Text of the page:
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Enbridge, waste mgmt. group team up to cut GHG emissions

Enbridge Gas has partnered with the Ontario Waste Management Association (OWMA) in a pilot projec...

Enbridge Gas is providing renewable natural gas to the Ontario Waste Management Association (OWMA). (Courtesy, Enbridge Gas)

Enbridge Gas has partnered with the Ontario Waste Management Association (OWMA) in a pilot project to deliver low-carbon renewable natural gas to its fleet of waste collection and haulage vehicles.

OWMA members operate more than 3,650 trucks that burn approximately 130 million litres of diesel per year. The use of renewable natural gas (RNG) could save up to 56,000 tonnes of annual greenhouse gas emissions — roughly equivalent to removing 12,000 passenger cars off Ontario roads each year.

“Renewable natural gas is now playing a role in Ontario’s shift to lower–carbon, sustainable energy solutions,” said Malini Giridhar, vice president, business development and regulatory at Enbridge Gas, in a statement.

“It is an important example of the investments Enbridge Gas is making across multiple markets to green the natural gas grid while continuing to meet the demand for safe, reliable, and affordable energy.”

The association says over 40 per cent of Ontario’s waste sector expenses are related to transportation costs. This initiative will allow Enbridge to accelerate RNG production and infrastructure, while creating opportunities for decarbonization and reducing transportation costs.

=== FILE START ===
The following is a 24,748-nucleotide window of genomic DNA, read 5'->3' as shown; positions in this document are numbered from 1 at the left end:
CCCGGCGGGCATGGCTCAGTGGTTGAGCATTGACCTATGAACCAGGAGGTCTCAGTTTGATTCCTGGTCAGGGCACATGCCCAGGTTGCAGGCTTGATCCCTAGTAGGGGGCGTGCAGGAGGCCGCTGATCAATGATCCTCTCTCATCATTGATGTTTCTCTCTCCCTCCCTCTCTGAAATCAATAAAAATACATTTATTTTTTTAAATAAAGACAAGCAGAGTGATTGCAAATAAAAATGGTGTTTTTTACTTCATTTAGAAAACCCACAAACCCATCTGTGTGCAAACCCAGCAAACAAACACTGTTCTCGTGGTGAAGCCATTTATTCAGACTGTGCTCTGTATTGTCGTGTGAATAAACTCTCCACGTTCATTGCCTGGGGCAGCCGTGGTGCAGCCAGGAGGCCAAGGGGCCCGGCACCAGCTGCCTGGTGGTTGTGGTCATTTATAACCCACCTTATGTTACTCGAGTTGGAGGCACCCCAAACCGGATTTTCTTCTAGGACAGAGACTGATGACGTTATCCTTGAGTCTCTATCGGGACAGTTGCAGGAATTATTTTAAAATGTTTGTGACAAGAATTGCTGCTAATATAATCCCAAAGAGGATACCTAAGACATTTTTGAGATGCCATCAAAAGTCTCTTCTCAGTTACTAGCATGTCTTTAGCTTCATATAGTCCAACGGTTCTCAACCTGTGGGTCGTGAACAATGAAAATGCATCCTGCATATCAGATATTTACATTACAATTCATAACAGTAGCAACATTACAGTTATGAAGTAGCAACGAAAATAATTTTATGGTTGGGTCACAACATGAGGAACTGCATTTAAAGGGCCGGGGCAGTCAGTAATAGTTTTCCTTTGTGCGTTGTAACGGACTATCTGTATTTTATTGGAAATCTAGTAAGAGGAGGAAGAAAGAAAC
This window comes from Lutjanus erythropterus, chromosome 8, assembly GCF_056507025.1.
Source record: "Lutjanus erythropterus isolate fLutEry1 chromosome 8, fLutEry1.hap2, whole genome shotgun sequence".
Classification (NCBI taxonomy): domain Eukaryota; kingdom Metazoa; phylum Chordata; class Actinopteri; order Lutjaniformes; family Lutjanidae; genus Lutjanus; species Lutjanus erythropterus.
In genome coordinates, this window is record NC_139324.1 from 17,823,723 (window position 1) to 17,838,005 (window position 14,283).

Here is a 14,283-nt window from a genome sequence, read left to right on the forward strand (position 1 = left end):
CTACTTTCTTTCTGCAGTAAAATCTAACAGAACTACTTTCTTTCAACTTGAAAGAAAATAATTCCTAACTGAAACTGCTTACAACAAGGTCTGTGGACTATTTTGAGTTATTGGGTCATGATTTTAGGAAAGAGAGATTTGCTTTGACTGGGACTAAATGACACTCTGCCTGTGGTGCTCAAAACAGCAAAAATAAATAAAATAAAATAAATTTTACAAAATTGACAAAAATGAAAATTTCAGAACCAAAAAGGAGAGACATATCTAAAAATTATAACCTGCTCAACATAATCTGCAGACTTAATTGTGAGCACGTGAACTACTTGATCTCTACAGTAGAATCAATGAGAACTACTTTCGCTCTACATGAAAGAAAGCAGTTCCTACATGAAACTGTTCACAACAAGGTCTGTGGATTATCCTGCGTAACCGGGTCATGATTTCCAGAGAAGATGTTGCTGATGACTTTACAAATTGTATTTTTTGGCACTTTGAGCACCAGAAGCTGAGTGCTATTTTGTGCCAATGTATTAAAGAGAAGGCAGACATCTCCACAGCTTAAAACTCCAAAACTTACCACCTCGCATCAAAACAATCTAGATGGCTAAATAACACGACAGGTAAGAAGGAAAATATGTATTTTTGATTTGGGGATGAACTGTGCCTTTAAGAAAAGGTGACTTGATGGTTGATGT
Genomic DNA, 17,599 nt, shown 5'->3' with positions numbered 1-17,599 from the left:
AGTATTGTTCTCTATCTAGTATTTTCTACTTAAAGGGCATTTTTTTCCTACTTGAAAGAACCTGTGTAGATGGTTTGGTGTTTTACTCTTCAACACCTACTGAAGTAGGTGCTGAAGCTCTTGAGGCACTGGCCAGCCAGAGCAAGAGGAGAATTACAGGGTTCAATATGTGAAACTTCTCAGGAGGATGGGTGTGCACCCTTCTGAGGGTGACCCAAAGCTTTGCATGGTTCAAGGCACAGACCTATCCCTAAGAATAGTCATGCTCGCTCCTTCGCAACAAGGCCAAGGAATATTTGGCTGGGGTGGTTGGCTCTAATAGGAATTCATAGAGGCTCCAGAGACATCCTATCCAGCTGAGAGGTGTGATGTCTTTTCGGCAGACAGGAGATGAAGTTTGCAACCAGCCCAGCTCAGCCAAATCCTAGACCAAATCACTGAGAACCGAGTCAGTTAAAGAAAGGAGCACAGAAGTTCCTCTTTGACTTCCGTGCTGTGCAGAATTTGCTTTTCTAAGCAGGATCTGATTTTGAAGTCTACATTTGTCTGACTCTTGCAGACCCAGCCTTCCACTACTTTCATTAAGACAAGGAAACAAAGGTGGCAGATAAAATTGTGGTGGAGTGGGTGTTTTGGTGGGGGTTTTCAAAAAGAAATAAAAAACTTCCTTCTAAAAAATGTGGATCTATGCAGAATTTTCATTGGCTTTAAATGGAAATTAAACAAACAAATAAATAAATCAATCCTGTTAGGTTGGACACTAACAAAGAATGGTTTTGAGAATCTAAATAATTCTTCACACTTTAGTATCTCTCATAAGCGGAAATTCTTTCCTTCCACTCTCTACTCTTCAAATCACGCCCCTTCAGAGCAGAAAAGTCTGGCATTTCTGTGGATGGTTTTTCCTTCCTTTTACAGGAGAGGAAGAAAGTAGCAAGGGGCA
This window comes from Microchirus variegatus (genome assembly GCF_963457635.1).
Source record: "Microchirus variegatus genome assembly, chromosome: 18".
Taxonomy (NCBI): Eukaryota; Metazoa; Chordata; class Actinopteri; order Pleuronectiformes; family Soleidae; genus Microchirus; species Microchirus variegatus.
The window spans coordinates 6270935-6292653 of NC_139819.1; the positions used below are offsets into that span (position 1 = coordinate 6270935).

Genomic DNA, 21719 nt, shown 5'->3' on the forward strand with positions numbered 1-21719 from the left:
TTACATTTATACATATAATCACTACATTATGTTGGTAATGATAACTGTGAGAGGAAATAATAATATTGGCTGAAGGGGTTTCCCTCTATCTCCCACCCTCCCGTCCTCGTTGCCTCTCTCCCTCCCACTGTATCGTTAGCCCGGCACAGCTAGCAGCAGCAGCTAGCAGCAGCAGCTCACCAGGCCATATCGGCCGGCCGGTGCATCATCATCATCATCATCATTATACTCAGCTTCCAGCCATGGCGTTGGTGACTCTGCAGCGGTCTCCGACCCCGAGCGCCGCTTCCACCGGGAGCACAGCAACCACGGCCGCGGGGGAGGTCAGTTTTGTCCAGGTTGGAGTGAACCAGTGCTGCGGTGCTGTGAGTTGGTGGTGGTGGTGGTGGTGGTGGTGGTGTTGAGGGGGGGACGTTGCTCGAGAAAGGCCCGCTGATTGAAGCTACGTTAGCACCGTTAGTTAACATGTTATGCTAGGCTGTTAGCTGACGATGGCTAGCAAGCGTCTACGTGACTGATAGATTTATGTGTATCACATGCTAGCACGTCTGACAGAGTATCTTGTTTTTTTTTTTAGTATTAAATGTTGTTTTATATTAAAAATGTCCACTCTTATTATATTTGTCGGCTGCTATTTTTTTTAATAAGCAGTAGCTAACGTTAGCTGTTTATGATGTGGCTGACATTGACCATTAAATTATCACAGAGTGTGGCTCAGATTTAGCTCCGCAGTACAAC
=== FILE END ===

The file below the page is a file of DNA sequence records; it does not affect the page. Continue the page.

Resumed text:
OWMA is the province’s largest environmental services association representing the waste management and recycling sector. Its membership includes more than 250 companies and organizations in the private and public sectors, which manage 85 per cent of Ontario’s waste.

Expanding RNG infrastructure across Ontario

RNG is becoming a sustainable fuel option for heavy transportation companies, with some turning to biogas as a reliable alternative clean energy source.

It also plays a huge role in places like B.C., where the province could soon become the first jurisdiction in North America – and FortisBC, the first utility on the continent – to make renewable gas mandatory.

RNG offers several benefits: it captures methane; it can be blended into natural gas applications; and it holds up against extreme weather.

Made from food scraps, farm waste, or sewage, the biogas produced from the refinery process is turned into RNG to power homes, offices, industrial facilities and fuel transportation fleets.

RNG distributed by Enbridge is added to existing infrastructure systems and municipalities can produce and use RNG to manage costs and meet sustainability goals.

Enbridge estimates 440,000 tonnes of GHG emissions — roughly equivalent to removing 100,000 passenger cars off the roads each year — could be kept from the atmosphere annually if its plan to expand RNG production in the heavy transportation industry is realized.